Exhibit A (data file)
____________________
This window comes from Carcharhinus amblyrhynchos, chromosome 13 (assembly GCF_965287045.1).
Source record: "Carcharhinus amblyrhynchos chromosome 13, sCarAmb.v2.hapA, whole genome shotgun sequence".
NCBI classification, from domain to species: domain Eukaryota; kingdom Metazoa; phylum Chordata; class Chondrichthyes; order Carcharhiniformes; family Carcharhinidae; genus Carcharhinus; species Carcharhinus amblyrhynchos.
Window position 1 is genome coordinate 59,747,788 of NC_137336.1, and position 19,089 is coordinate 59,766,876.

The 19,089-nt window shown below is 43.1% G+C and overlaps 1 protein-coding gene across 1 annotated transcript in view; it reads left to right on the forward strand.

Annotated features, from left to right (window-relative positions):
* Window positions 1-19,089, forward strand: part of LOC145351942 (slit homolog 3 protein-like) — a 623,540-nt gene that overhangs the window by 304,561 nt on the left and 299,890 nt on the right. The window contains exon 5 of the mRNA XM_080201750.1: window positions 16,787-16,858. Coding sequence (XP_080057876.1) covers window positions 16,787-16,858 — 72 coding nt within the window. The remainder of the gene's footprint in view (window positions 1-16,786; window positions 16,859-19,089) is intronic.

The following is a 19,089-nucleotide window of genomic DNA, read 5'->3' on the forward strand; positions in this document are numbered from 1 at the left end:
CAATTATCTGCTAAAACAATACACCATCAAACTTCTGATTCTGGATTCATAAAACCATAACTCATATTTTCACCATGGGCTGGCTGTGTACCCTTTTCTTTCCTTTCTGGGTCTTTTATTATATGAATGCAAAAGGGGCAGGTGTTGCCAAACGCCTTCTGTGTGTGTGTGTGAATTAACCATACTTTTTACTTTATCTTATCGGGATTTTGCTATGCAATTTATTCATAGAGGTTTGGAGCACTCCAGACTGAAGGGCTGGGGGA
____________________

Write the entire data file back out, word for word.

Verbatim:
This window comes from Carcharhinus amblyrhynchos, chromosome 13 (assembly GCF_965287045.1).
Source record: "Carcharhinus amblyrhynchos chromosome 13, sCarAmb.v2.hapA, whole genome shotgun sequence".
NCBI classification, from domain to species: domain Eukaryota; kingdom Metazoa; phylum Chordata; class Chondrichthyes; order Carcharhiniformes; family Carcharhinidae; genus Carcharhinus; species Carcharhinus amblyrhynchos.
Window position 1 is genome coordinate 59,747,788 of NC_137336.1, and position 19,089 is coordinate 59,766,876.

The 19,089-nt window shown below is 43.1% G+C and overlaps 1 protein-coding gene across 1 annotated transcript in view; it reads left to right on the forward strand.

Annotated features, from left to right (window-relative positions):
* Window positions 1-19,089, forward strand: part of LOC145351942 (slit homolog 3 protein-like) — a 623,540-nt gene that overhangs the window by 304,561 nt on the left and 299,890 nt on the right. The window contains exon 5 of the mRNA XM_080201750.1: window positions 16,787-16,858. Coding sequence (XP_080057876.1) covers window positions 16,787-16,858 — 72 coding nt within the window. The remainder of the gene's footprint in view (window positions 1-16,786; window positions 16,859-19,089) is intronic.

The following is a 19,089-nucleotide window of genomic DNA, read 5'->3' on the forward strand; positions in this document are numbered from 1 at the left end:
CAATTATCTGCTAAAACAATACACCATCAAACTTCTGATTCTGGATTCATAAAACCATAACTCATATTTTCACCATGGGCTGGCTGTGTACCCTTTTCTTTCCTTTCTGGGTCTTTTATTATATGAATGCAAAAGGGGCAGGTGTTGCCAAACGCCTTCTGTGTGTGTGTGTGAATTAACCATACTTTTTACTTTATCTTATCGGGATTTTGCTATGCAATTTATTCATAGAGGTTTGGAGCACTCCAGACTGAAGGGCTGGGGGA